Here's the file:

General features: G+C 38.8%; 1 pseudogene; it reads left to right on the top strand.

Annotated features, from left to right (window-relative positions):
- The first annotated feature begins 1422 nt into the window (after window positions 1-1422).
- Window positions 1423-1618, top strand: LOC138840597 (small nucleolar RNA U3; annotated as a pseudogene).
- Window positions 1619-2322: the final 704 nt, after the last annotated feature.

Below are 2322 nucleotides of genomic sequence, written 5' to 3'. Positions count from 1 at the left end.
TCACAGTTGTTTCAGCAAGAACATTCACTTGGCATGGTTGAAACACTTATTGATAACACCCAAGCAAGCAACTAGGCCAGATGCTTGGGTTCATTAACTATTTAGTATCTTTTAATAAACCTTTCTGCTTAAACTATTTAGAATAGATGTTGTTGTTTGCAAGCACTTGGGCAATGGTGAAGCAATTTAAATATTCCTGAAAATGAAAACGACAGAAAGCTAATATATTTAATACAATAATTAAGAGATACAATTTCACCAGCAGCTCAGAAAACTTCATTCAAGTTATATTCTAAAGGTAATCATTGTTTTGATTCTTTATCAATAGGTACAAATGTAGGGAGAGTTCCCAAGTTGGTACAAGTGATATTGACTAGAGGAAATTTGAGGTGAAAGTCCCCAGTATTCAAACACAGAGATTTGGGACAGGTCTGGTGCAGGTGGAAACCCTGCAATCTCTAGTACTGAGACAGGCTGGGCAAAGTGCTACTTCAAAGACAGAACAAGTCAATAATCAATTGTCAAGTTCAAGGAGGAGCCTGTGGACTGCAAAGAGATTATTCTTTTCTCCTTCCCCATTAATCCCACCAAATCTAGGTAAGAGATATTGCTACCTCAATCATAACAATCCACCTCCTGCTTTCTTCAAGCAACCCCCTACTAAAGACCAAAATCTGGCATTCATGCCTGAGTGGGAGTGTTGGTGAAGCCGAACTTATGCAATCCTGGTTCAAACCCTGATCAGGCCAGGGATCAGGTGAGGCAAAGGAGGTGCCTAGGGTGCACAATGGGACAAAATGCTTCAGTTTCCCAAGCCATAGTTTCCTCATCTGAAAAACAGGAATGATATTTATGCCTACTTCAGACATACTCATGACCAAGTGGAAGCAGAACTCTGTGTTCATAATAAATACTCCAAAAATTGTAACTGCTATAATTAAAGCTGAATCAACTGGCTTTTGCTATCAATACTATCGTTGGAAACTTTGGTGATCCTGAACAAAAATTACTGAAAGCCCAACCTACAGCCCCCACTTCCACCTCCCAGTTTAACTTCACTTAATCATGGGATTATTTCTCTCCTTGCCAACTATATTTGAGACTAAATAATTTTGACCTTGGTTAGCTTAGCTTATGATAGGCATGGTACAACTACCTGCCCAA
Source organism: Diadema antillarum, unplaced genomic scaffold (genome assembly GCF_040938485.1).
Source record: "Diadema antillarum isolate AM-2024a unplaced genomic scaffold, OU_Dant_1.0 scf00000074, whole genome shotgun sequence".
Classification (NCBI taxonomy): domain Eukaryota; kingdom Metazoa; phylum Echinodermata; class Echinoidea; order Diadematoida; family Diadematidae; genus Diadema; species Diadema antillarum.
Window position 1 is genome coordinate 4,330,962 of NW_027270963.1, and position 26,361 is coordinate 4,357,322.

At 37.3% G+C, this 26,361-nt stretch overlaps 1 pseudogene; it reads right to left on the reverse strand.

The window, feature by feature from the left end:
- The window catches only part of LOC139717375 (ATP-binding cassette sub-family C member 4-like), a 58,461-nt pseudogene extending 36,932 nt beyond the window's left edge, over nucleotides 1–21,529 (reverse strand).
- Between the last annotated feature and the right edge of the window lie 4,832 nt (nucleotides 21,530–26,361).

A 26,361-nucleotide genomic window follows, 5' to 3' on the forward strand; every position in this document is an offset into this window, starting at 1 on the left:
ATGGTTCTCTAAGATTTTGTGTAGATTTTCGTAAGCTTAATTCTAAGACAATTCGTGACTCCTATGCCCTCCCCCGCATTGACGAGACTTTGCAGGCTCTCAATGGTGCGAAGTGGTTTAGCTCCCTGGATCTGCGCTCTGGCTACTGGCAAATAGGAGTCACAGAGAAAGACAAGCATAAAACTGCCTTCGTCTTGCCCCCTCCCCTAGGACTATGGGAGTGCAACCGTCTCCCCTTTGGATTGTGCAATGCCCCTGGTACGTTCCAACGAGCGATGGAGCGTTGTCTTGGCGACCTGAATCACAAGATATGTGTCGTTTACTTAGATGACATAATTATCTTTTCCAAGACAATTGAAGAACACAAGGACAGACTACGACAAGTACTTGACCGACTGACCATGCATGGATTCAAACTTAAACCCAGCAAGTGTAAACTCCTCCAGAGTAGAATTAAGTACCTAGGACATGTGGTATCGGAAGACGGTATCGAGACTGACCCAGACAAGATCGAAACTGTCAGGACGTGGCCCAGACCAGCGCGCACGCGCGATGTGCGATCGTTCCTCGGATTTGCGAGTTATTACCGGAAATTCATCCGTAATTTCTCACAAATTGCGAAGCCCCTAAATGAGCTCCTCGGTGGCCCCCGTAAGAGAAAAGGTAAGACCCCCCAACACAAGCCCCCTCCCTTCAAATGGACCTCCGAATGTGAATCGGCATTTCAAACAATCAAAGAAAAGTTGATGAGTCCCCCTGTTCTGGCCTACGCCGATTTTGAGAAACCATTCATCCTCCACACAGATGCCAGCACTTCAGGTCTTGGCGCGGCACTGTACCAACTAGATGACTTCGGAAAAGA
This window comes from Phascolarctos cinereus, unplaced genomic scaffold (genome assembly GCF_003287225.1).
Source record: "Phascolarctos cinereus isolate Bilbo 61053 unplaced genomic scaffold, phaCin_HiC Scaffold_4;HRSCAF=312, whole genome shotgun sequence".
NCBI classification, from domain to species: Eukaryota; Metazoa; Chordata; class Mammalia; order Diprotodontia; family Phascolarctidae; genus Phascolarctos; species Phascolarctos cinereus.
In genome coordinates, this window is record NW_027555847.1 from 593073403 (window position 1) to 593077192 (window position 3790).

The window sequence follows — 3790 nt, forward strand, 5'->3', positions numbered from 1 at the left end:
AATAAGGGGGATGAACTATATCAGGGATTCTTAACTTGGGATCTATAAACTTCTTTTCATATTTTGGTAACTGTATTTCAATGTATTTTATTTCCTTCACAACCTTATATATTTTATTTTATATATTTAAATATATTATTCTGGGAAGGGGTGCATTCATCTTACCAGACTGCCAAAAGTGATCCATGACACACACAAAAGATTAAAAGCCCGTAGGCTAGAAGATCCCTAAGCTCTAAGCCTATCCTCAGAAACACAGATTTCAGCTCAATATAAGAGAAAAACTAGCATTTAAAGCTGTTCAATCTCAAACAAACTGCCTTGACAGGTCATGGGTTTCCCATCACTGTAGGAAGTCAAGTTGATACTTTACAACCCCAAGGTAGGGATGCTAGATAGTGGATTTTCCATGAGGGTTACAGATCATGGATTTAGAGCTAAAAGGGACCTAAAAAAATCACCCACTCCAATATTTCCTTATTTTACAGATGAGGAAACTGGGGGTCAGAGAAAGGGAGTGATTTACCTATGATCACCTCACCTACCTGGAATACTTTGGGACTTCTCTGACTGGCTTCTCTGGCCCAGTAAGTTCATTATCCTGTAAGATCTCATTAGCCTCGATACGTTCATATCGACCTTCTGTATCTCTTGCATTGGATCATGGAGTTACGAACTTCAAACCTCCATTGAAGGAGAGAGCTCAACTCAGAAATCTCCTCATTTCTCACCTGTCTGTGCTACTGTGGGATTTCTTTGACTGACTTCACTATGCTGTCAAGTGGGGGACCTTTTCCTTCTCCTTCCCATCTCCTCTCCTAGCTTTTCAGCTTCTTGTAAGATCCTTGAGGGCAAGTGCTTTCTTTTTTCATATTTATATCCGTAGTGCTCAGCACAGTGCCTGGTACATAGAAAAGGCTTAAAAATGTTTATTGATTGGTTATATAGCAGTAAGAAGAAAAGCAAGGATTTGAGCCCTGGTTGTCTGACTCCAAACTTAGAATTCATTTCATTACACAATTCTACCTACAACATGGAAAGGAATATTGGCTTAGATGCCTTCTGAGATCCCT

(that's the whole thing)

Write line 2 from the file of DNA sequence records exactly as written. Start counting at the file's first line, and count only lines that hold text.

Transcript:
Annotated features, from left to right (window-relative positions):